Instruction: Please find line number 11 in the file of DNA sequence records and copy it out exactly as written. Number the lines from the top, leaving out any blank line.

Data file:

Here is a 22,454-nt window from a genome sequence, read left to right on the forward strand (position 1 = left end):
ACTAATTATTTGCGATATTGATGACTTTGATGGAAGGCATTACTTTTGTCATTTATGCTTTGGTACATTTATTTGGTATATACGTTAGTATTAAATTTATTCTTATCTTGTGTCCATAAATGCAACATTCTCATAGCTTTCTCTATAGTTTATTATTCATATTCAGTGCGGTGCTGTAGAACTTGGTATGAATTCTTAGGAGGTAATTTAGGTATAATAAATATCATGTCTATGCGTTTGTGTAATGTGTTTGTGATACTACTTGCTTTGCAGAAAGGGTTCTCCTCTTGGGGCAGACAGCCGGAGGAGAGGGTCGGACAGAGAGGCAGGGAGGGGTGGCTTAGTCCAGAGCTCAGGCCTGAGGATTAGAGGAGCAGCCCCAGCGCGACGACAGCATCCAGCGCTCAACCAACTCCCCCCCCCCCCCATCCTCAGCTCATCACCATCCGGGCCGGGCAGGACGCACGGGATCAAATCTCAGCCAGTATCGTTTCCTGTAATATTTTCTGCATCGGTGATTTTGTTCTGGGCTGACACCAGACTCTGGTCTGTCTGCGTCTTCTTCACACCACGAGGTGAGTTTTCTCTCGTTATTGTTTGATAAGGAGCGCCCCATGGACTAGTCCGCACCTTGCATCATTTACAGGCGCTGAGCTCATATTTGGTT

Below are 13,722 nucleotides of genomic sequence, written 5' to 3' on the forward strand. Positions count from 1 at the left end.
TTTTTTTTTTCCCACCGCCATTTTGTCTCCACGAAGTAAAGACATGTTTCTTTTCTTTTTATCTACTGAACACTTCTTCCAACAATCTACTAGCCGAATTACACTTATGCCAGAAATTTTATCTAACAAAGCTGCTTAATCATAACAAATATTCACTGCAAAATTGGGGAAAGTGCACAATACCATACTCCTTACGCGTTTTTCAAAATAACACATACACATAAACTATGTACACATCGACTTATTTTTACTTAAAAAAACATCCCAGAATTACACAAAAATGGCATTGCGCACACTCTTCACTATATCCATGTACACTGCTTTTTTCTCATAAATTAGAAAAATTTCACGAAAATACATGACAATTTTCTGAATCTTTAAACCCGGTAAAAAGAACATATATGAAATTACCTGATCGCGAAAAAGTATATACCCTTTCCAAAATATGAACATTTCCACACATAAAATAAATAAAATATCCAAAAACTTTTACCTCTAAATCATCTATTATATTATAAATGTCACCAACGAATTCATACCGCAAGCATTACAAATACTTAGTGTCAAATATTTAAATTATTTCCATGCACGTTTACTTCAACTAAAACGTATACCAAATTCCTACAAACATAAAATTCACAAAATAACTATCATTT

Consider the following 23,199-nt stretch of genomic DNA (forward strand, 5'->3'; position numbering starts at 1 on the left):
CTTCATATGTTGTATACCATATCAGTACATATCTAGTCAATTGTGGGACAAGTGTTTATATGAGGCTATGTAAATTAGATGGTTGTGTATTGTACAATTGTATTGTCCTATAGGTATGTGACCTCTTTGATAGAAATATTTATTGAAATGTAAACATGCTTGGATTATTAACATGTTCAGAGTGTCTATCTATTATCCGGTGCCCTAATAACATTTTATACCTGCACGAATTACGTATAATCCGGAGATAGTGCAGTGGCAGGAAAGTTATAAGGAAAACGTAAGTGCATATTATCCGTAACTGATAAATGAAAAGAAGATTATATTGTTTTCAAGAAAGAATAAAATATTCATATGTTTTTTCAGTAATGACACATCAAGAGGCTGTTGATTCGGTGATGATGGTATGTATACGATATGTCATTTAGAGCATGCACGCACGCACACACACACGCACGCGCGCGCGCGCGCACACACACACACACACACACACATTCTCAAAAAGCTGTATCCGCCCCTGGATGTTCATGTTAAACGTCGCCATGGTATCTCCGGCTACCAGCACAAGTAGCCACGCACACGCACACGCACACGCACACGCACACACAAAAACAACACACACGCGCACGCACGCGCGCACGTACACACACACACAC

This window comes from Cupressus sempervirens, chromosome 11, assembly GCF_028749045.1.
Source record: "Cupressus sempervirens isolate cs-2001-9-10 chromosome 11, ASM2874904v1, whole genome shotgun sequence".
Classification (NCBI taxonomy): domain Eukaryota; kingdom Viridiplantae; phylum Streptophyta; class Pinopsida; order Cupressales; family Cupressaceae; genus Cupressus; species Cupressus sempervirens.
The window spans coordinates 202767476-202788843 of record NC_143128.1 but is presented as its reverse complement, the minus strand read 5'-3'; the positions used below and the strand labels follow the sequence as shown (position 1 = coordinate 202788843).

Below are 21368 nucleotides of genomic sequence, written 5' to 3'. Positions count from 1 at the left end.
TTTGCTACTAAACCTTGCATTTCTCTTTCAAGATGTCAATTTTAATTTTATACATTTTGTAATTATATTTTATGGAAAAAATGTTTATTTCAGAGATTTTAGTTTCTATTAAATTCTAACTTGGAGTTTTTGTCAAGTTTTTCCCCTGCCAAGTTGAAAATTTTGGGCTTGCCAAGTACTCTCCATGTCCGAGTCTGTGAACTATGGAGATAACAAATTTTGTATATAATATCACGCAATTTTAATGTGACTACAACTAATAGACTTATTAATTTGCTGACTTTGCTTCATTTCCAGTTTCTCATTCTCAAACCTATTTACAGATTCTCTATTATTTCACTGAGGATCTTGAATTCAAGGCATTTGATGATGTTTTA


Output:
Below are 21368 nucleotides of genomic sequence, written 5' to 3'. Positions count from 1 at the left end.